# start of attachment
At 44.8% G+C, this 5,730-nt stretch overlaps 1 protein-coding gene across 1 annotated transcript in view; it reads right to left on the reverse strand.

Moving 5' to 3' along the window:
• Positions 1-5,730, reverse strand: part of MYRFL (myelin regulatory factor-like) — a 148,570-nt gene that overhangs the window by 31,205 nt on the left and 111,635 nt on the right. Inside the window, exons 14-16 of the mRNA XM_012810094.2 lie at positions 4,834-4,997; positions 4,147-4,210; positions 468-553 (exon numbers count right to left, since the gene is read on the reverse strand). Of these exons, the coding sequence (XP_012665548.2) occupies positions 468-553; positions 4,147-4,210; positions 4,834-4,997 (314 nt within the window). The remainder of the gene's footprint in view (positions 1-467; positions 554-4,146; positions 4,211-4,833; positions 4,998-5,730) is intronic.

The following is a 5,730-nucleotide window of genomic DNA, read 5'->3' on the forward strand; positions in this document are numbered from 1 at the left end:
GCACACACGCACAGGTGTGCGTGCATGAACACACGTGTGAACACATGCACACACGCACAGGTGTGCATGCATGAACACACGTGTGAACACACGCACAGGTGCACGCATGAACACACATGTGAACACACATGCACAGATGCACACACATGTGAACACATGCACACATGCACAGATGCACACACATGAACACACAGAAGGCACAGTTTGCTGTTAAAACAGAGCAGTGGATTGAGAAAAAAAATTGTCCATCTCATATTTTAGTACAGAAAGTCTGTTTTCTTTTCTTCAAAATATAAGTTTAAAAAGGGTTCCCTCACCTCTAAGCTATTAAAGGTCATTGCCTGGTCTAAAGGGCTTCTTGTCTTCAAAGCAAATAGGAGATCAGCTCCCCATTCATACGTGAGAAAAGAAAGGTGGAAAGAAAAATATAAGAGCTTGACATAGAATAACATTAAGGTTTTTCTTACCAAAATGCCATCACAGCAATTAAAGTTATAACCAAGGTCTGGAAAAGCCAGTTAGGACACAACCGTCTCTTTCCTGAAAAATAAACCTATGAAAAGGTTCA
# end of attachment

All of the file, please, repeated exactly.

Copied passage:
At 44.8% G+C, this 5,730-nt stretch overlaps 1 protein-coding gene across 1 annotated transcript in view; it reads right to left on the reverse strand.

Moving 5' to 3' along the window:
• Positions 1-5,730, reverse strand: part of MYRFL (myelin regulatory factor-like) — a 148,570-nt gene that overhangs the window by 31,205 nt on the left and 111,635 nt on the right. Inside the window, exons 14-16 of the mRNA XM_012810094.2 lie at positions 4,834-4,997; positions 4,147-4,210; positions 468-553 (exon numbers count right to left, since the gene is read on the reverse strand). Of these exons, the coding sequence (XP_012665548.2) occupies positions 468-553; positions 4,147-4,210; positions 4,834-4,997 (314 nt within the window). The remainder of the gene's footprint in view (positions 1-467; positions 554-4,146; positions 4,211-4,833; positions 4,998-5,730) is intronic.

The following is a 5,730-nucleotide window of genomic DNA, read 5'->3' on the forward strand; positions in this document are numbered from 1 at the left end:
GCACACACGCACAGGTGTGCGTGCATGAACACACGTGTGAACACATGCACACACGCACAGGTGTGCATGCATGAACACACGTGTGAACACACGCACAGGTGCACGCATGAACACACATGTGAACACACATGCACAGATGCACACACATGTGAACACATGCACACATGCACAGATGCACACACATGAACACACAGAAGGCACAGTTTGCTGTTAAAACAGAGCAGTGGATTGAGAAAAAAAATTGTCCATCTCATATTTTAGTACAGAAAGTCTGTTTTCTTTTCTTCAAAATATAAGTTTAAAAAGGGTTCCCTCACCTCTAAGCTATTAAAGGTCATTGCCTGGTCTAAAGGGCTTCTTGTCTTCAAAGCAAATAGGAGATCAGCTCCCCATTCATACGTGAGAAAAGAAAGGTGGAAAGAAAAATATAAGAGCTTGACATAGAATAACATTAAGGTTTTTCTTACCAAAATGCCATCACAGCAATTAAAGTTATAACCAAGGTCTGGAAAAGCCAGTTAGGACACAACCGTCTCTTTCCTGAAAAATAAACCTATGAAAAGGTTCA